No part deformed out of kind,
Nor yet so ugly half can be
As is the inward, suspicious mind.”
Your loving mistress,
The above poem was written in a French psalter by Princes Elizabeth (Elizabeth I) . Elizabeth inscribed these lines when she presented the psalter to a servant or friend at some time before November 17th, 1558. It is one of the first examples of her handwriting in elegant copperplate lettering; it was a pre-eminent mission in life for her father, Henry VIII, to have all of his children educated to the highest standards. They were all able to converse in several languages, debate philosophy and religion, read and write, compose verse, be mathematically adept, have an opinion on the arts, indulge, and be proficient in such sporting activities as archery and riding, and sundry other things which were considered to be of value. In short: Elizabeth was a young lady with a highly rounded, and rigorous education, who`s extreme intellect shines through in every line of her personally written correspondence. Even so, the Tudor Dynasty was probably the weirdest, and most sinister in English history: it`s founder, Henry Tudor, had usurped the crown after his victory over the last Plantagenet, King Richard III at Bosworth Field in 1485, and he was a deeply suspicious, devious and complex character, who passed his unpleasant personality traits onto future little Tudors. Elizabeth`s father, Henry VIII, was the greatest judicial mass murderer in English history, disposing of an enormous section of the aristocracy ( including any surviving Plantagenets he could get his hands on), because of his paranoia, and sheer pettiness of character.
He was just about the first English King not to lead his armies into battle, and didn`t expect to sit on the throne because he wasn`t the first in line, and so never picked up the man management skills needed to handle people properly; consequently, he was emotionally stunted and threw his toys out of the pram every time something didn`t pan out the way he wanted it to. It has to be said, that in Elizabeth, resided the best and the worst of the Tudor character: Henry had her educated to the highest level; but like her father, she possessed a foul and violent temper which could explode upon anyone unfortunate enough to be near at the time. She once kicked a pregnant maid-in-waiting in the stomach, causing a painful, and bloody miscarriage which almost cost her life. All Tudor monarchs relied upon an extensive, and delicate network of spies to keep their national house in order; it was basically a police state of informers on every street corner, which sent an uncountable number of people to their deaths simply through arousing suspicions, or through plain personal malice. There had always been such a concept as treason, but the Tudors elevated it to automatically encompass the death penalty, and it became a catch-all against anyone the state machinery considered surplus to requirements, or too dangerous to be allowed to live.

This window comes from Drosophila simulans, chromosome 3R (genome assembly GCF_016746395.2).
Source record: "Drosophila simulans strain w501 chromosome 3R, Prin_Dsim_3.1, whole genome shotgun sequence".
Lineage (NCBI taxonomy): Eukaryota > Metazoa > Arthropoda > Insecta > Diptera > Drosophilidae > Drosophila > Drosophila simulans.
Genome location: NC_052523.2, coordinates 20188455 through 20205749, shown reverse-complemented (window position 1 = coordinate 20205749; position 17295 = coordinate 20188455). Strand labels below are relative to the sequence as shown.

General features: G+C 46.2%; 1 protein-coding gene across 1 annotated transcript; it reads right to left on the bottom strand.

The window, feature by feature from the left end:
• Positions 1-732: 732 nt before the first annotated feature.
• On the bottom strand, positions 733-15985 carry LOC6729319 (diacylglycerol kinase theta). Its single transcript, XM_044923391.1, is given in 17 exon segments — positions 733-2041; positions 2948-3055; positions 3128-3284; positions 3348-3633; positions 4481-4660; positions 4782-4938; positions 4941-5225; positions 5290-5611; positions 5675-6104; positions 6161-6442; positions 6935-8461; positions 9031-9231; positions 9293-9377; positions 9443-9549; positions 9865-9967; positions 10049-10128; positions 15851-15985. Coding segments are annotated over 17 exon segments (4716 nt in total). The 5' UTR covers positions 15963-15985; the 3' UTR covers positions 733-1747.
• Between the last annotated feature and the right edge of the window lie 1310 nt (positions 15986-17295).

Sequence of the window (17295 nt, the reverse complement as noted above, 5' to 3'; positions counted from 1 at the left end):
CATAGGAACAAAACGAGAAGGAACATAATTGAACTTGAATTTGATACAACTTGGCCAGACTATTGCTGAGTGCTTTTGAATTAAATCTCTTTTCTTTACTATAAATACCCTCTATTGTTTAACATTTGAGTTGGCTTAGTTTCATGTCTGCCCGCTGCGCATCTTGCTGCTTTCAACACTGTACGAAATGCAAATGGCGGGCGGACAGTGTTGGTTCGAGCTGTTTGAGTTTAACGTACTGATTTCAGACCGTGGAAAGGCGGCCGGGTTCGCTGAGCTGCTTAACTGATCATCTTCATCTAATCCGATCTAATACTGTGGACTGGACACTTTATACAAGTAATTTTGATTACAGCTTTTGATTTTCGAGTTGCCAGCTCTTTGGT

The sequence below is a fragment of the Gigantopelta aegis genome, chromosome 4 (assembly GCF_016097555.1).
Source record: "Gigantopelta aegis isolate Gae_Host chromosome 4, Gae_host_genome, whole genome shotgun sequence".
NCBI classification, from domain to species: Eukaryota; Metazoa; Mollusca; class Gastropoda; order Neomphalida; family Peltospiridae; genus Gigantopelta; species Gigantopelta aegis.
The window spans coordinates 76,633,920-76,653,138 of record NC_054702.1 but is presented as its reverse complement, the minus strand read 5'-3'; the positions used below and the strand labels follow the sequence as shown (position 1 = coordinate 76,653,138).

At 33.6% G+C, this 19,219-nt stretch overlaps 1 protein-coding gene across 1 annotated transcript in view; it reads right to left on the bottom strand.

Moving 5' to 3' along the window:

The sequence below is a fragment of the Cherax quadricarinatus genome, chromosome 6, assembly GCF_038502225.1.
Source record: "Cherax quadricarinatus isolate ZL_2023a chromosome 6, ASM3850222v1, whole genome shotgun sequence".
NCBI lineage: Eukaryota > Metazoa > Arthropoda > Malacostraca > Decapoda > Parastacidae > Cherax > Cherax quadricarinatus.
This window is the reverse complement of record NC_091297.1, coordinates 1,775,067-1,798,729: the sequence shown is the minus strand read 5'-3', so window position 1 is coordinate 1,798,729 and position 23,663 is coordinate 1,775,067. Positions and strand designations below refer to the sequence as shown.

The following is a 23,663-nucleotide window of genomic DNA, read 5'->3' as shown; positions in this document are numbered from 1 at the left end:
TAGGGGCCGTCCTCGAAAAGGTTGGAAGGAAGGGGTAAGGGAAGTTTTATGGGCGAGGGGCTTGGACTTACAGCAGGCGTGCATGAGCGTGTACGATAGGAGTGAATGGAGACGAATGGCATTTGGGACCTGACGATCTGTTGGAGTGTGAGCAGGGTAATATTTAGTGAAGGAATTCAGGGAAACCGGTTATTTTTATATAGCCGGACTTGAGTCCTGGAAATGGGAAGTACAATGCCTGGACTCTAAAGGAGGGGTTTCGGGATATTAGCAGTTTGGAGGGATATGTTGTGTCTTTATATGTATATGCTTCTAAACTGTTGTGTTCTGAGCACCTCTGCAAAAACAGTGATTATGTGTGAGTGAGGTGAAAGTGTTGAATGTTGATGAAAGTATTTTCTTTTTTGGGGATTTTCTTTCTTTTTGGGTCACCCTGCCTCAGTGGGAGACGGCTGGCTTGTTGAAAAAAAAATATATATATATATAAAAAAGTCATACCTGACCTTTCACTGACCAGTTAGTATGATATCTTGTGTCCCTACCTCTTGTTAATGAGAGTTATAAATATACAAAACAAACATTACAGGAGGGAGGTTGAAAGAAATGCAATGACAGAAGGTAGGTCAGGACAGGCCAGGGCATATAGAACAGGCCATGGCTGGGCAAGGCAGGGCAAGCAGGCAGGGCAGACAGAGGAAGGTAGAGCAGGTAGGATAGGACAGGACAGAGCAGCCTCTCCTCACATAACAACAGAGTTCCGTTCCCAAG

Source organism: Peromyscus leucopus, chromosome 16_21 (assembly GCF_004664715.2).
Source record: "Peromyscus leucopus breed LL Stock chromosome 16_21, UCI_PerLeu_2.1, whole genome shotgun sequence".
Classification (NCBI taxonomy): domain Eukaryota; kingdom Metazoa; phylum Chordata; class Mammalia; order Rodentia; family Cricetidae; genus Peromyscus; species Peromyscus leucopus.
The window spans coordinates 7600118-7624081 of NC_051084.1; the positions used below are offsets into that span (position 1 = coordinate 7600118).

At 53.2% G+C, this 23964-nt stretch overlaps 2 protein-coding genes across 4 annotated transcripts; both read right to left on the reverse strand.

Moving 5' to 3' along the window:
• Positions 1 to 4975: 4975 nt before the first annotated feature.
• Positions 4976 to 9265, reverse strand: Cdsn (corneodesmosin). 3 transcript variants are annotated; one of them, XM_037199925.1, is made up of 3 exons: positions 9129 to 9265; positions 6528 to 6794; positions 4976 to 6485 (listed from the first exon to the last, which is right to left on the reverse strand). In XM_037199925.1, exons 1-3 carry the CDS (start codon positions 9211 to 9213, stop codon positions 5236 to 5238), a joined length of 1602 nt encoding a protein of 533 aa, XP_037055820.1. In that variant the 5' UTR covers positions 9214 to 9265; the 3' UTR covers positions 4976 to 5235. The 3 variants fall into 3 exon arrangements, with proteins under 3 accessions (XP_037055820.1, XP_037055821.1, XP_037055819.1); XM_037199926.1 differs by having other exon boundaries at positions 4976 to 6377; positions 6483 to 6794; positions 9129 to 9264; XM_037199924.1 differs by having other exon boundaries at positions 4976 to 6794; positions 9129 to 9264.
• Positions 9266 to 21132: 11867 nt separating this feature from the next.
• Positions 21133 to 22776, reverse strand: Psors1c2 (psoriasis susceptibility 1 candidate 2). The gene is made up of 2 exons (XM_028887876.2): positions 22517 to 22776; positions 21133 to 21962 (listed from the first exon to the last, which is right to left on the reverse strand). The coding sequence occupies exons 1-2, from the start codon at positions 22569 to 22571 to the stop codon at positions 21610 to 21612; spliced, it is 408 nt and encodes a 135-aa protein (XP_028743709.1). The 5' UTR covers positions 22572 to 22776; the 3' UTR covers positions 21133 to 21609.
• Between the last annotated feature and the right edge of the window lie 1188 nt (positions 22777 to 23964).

The Tudor monarchs were at the head of the Stalinist Soviet Politburo of their day; a merciless political machine which “disappeared” people on an alarmingly regular basis to satisfy their “suspicions”, even if they weren`t founded on any fact whatsoever. Elizabeth is using the word `suspicious` in her little poem, and it is indicative of the heightened sense of suspicion that the Tudors lived with: they had usurped the throne, not by right of primogeniture, but through illegal force of arms by a man with as slim a claim to be King as one could possibly imagine; so, their paranoia was justified to a large extent; everywhere they looked they saw people who knew they were royalist parvenus of base metal, rather than the glorious gold of the Plantagenet Dynasty. Despite her high cultural values and intellect, Elizabeth inherited her `suspicions` from the first Tudor monarch, which prevented her from ever truly trusting the motives of even the people she loved the most. It was a psychological prison from which she never escaped.